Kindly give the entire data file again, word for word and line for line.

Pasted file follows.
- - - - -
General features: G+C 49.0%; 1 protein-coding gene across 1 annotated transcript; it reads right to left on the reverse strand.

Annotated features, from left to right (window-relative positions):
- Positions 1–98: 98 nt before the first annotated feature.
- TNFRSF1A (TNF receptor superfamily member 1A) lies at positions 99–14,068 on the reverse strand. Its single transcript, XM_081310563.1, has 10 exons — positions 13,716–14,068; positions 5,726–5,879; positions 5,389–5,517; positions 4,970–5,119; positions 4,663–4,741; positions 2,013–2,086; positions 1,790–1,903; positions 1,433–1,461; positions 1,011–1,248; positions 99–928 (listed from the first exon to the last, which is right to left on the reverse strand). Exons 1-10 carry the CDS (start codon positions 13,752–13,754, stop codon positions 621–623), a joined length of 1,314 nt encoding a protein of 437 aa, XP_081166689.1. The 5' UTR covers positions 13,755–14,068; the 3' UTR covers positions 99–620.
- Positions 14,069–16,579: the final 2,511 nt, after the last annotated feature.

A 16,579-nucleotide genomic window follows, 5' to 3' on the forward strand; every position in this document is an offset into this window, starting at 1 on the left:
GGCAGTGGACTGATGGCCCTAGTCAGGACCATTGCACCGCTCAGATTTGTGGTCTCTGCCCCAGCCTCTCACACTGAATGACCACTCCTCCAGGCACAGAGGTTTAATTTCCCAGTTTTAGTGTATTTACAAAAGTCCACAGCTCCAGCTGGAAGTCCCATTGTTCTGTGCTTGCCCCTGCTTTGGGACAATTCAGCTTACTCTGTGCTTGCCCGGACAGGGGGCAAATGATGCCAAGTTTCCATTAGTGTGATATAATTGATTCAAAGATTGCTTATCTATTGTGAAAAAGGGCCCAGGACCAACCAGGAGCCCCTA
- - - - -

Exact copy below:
General features: G+C 49.0%; 1 protein-coding gene across 1 annotated transcript; it reads right to left on the reverse strand.

Annotated features, from left to right (window-relative positions):
- Positions 1–98: 98 nt before the first annotated feature.
- TNFRSF1A (TNF receptor superfamily member 1A) lies at positions 99–14,068 on the reverse strand. Its single transcript, XM_081310563.1, has 10 exons — positions 13,716–14,068; positions 5,726–5,879; positions 5,389–5,517; positions 4,970–5,119; positions 4,663–4,741; positions 2,013–2,086; positions 1,790–1,903; positions 1,433–1,461; positions 1,011–1,248; positions 99–928 (listed from the first exon to the last, which is right to left on the reverse strand). Exons 1-10 carry the CDS (start codon positions 13,752–13,754, stop codon positions 621–623), a joined length of 1,314 nt encoding a protein of 437 aa, XP_081166689.1. The 5' UTR covers positions 13,755–14,068; the 3' UTR covers positions 99–620.
- Positions 14,069–16,579: the final 2,511 nt, after the last annotated feature.

A 16,579-nucleotide genomic window follows, 5' to 3' on the forward strand; every position in this document is an offset into this window, starting at 1 on the left:
GGCAGTGGACTGATGGCCCTAGTCAGGACCATTGCACCGCTCAGATTTGTGGTCTCTGCCCCAGCCTCTCACACTGAATGACCACTCCTCCAGGCACAGAGGTTTAATTTCCCAGTTTTAGTGTATTTACAAAAGTCCACAGCTCCAGCTGGAAGTCCCATTGTTCTGTGCTTGCCCCTGCTTTGGGACAATTCAGCTTACTCTGTGCTTGCCCGGACAGGGGGCAAATGATGCCAAGTTTCCATTAGTGTGATATAATTGATTCAAAGATTGCTTATCTATTGTGAAAAAGGGCCCAGGACCAACCAGGAGCCCCTA